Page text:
Plant-Based Eating Is Easier Than You Think—If You Avoid These 7 Mistakes
For starters, stop obsessing about protein!
Ask any food or nutrition expert about rising culinary trends that will continue to gain traction in 2021 (and beyond), and we guarantee you'll hear the term "plant-based" within a couple of sentences. This movement is promising and favorable: an overdependence on animal products is not sustainable from both an environmental and personal health perspective. Transitioning to a more plant-based diet is one of the best things you can do for your body and for the planet.
But even plant-based eating isn't perfect. What about all those highly processed fake meats—and "alt" dairy products, desserts, protein bars, and other sodium- or sugar-packed snack foods—on the market that tout a conspicuous health halo? And how can we make sure we don't end up replacing healthy foods like fish and eggs with white bread and potato chips? To help us avoid all the common pitfalls of plant-based eating, we spoke with Reshma Shah, MD, MPH, a board certified pediatrician and adjunct faculty at Stanford University School of Medicine, and Brenda Davis, RD, co-authors of the new book, Nourish: The Definitive Plant-Based Nutrition Guide for Families. Here are the mistakes the experts see most frequently, plus how to avoid them.
Oftentimes, an alarming headline about climate change, a documentary about factory farming, or an unexpected health scare can motivate someone to go fully plant-based overnight. “While we know that a plant-based diet is a healthy, sustainable, and compassionate way to eat, making changes abruptly may not be the best course of action,” says Dr. Shah. “For starters, if you are someone who eats a low-fiber diet, increasing fiber too quickly can lead to GI upset.” Additionally, an initial burst of enthusiasm can fade if you put too much pressure on yourself and your family to make changes all at once. Instead, the experts recommend moving forward at a pace that seems reasonable. Remember, you are in it for the long haul.
Where do you get your protein? is likely the most common question posed to those following a plant-based diet. “What comes as a surprise to many people is that vegetarians and vegans almost always meet or exceed the RDA for protein,” explains Davis. “Omnivores tend to consume close to double the RDA. This applies to children as well. One of the great benefits of getting protein from plants is that it supports health and longevity better than protein from animal foods.” Many of the veggie substitutes for meat, chicken, and fish contain about the same amount of protein as the animal products they are replacing. Other protein-rich plant foods include lentils, beans, tofu, tempeh, seeds, and nuts.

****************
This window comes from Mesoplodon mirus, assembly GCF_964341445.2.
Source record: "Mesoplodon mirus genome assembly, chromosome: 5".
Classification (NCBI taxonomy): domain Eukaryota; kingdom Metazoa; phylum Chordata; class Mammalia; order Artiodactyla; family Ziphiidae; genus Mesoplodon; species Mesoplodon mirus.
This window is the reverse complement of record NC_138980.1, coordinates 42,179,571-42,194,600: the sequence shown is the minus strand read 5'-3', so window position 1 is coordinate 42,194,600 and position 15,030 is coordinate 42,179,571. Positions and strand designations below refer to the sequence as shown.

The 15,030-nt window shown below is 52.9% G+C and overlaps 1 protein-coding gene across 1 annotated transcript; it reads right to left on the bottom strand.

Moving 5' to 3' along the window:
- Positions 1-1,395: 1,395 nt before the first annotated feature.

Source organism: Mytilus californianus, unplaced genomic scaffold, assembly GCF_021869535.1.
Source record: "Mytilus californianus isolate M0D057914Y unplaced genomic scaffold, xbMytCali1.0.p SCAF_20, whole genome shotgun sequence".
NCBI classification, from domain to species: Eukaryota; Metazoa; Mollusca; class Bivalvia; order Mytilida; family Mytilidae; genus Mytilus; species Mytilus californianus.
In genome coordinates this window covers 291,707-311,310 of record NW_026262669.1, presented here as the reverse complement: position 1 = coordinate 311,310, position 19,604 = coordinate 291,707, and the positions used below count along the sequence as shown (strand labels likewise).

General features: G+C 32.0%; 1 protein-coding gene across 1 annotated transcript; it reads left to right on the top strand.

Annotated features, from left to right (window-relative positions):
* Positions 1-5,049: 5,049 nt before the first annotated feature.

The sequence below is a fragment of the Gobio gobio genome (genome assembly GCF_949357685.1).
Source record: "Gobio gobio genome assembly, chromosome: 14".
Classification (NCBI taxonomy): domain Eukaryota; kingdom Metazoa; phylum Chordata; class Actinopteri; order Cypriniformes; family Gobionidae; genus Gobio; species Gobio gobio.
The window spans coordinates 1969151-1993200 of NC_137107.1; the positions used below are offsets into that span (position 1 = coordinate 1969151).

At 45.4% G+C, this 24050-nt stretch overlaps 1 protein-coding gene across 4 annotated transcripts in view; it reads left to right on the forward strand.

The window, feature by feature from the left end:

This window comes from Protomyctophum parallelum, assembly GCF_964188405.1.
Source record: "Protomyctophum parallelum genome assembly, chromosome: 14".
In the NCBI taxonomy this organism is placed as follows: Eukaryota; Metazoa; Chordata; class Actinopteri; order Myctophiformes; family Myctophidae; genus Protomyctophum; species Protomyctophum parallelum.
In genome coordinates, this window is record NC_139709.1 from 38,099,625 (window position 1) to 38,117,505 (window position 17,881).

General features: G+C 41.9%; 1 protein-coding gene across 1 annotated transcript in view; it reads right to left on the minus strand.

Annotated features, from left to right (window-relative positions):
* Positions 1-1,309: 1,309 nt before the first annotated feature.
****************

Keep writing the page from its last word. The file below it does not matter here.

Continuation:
Our dietary guidelines and food fortification systems are based on diets that include a significant amount of animal products. “While most major dietetic and medical organizations support the claim that well-planned plant-based diets are safe and adequate during all stages of the life cycle, this does not mean that we don’t have to consider specific nutrients such as vitamin B12, vitamin D, and iron (all of which can be nutrients of concern for those following an omnivorous diet as well) as well as other nutrients including iodine and omega-3 fatty acids,” Davis explains. With a little bit of care, but not too much fuss, a well-planned plant-based diet can cover all of our nutritional bases through a combination of plant foods, fortified foods, and supplements when indicated.
According to Dr. Shah, replacing animal products with refined carbohydrates does little to ensure nutritional adequacy of the diet or minimize the chronic disease risk. “While pasta and bagels can be a part of a healthy diet, we want to be sure to replace animal products, such as meat, poultry, and fish, with foods that provide protein, iron, and zinc,” she says. This means including legumes and products made from legumes (e.g., tofu, veggie meat alternatives) as well as fruits, vegetables, whole grains, nuts, and seeds.
Sometimes, in an effort to eat plant-based whole foods, we may avoid foods that have added nutrients such as fortified non-dairy milks. “It can be much easier to achieve the RDA for calcium, vitamin B12, and vitamin D when we do include these fortified products,” Davis explains. Remember that most omnivores drink vitamin D-fortified cow’s milk, eat grains that are fortified with folic acid, and consume iodized salt. Including fortified foods can help fill gaps that can occur in different dietary patterns.
“When you make a dietary shift that is different than that of the people in your circle of family and friends, it can feel quite isolating,” says Dr. Shah. Connecting with a community that shares similar values around food choices can be a source of education, inspiration, and companionship.